What should I do regarding a motion to enforce VS threat of modification suit? 1 Answers as of July 18, 2011My ex-wife and I were divorced nearly three years ago. While there was a child involved, no child support was requested by my ex-wife or ordered by the judge presiding. I had met my ex-wife after she had gotten pregnant and before her daughter was born. In essence, I had adopted her daughter at the hospital by volunteering myself as the little girl's father. I do feel as if I am that little girl's daddy even if I am not her father. I believe my ex-wife realized it would be morally wrong for her to ask me to support a child that was not mine. I complied with all aspects of the final decree before it was even signed by the judge. This included providing my ex-wife $10,000 in cash, paying off the remainder of her Ford Expedition (nearly $15,000) and some other minor tasks. However, my ex-wife has not completed all of her tasks. She was "awarded" possession of a home that I had bought for her and her daughter when we were separated and BEFORE she filed for divorce. The final decree stated she would be awarded possession of the property, but she would refinance it into her name "as soon as she was able." Until then the decree dictated she would make the note payment to me and I would continue to pay on the note that is in my name alone. It's now three years later, she's missed making her payment on multiple months (probably as many as six) and I am no longer to accept her not living up to her half of the decree. She is now threatening me to "re-open" things presumably to go after assets she "left alone" in the initial proceedings. How easy or difficult would it be for her to file a modification suit against me to "re-open" the case? It seems to me the court would have to find in my favor, but I'd like your opinion. I realize I'll likely need representation no matter what the answer. Thanks!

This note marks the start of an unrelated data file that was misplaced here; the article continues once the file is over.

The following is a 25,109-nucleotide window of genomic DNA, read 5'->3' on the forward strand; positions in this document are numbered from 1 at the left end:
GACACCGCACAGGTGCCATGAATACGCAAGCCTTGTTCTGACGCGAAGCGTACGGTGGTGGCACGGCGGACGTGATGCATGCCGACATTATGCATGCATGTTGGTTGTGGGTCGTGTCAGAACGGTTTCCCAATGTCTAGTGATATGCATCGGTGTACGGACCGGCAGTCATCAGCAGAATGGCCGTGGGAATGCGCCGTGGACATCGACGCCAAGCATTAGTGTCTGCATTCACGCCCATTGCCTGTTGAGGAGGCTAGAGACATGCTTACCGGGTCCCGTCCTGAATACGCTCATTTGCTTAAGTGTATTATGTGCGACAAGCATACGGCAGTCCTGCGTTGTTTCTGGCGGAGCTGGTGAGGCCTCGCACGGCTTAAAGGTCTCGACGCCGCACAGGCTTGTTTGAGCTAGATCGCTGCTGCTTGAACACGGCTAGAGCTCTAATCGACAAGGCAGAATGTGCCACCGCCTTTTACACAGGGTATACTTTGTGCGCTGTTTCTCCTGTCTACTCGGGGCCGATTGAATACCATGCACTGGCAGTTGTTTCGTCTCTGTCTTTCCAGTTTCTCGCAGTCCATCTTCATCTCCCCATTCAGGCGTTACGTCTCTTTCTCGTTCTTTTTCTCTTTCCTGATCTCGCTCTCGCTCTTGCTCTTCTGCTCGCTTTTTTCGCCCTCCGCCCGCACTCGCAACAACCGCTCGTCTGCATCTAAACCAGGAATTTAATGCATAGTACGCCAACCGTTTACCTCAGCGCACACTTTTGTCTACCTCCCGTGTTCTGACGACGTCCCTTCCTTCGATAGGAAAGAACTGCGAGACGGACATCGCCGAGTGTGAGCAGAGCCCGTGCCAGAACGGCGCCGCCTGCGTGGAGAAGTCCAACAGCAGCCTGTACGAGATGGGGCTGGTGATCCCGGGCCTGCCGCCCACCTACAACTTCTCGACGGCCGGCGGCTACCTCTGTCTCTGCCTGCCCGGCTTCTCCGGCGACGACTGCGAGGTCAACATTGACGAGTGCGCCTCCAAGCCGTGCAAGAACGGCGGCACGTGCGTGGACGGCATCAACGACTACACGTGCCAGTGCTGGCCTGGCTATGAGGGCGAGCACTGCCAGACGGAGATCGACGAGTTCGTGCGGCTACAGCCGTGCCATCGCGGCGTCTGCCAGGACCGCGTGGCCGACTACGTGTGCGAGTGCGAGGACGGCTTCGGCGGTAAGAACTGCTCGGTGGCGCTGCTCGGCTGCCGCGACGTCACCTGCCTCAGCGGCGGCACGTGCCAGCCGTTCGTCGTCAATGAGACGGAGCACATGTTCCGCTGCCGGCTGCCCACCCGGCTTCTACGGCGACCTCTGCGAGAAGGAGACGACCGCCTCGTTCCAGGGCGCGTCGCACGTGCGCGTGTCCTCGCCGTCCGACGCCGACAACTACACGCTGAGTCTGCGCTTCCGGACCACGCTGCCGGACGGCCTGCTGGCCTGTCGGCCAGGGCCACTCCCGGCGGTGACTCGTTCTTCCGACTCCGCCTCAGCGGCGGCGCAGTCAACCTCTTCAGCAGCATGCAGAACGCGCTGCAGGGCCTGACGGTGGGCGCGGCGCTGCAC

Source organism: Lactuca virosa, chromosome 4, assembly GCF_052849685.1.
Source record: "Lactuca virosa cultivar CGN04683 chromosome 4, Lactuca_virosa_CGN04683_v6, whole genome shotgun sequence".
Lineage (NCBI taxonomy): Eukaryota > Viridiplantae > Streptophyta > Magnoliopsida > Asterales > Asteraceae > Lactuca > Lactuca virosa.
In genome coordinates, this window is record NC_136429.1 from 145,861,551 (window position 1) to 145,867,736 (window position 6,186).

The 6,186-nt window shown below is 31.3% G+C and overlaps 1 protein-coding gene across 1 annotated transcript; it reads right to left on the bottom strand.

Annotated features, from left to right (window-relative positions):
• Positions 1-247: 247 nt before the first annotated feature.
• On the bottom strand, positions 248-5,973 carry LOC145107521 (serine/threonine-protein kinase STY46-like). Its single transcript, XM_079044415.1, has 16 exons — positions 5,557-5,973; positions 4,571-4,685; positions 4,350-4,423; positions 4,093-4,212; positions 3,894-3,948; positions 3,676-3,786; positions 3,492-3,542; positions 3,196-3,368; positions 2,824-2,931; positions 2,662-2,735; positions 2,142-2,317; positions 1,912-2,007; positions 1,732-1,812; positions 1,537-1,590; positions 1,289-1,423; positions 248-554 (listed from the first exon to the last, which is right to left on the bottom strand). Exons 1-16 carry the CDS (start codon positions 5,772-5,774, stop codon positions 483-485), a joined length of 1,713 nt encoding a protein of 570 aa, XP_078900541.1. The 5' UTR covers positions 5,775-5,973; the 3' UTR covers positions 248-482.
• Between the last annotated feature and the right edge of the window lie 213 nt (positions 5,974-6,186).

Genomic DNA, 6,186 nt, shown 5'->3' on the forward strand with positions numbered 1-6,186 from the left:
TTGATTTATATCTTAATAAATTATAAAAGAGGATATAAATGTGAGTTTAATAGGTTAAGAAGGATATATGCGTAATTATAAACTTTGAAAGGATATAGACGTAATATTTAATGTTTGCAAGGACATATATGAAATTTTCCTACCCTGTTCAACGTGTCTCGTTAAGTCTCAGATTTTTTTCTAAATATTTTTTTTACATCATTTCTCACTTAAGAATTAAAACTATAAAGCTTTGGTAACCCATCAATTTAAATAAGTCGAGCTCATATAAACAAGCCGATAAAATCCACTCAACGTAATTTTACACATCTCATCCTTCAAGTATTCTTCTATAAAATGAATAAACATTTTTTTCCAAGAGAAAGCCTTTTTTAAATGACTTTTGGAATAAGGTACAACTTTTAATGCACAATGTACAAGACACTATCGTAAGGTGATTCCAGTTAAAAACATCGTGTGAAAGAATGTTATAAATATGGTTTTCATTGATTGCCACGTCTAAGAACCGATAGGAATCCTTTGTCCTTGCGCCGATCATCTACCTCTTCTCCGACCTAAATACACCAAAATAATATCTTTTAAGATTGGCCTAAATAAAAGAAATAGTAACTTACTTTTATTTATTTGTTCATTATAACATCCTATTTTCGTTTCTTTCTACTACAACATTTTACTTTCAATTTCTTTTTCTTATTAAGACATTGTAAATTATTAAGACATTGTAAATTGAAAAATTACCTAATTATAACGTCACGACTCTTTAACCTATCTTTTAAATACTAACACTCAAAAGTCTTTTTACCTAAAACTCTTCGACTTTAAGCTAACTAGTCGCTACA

Reeves Law Firm, P.C. | Roy L. Reeves
First, you are a better man than many for taking care of this little girl. So I want to applaud your actions there. I also want to advise you that there is a new law, taking affect on September 1, 2011 that should you ever want or need, you can still deny paternity. The state of the law today is that you were adjudicated the father and did not challenge, so you are bound, but the new law gives you one possible out should you ever need it. Now, as for re-opening the divorce, that is next to impossible. The assets she did not go after, as she put it, were they known? As long as you did not hide them, she made a deal and the deal is done. She cannot simply reopen and go after something she intentionally left off the table before. ON the house, did she give you a deed of trust to secure assumption? If so, use that and foreclose. You other option is to file a Motion to enforce.
Answer Applies to: Texas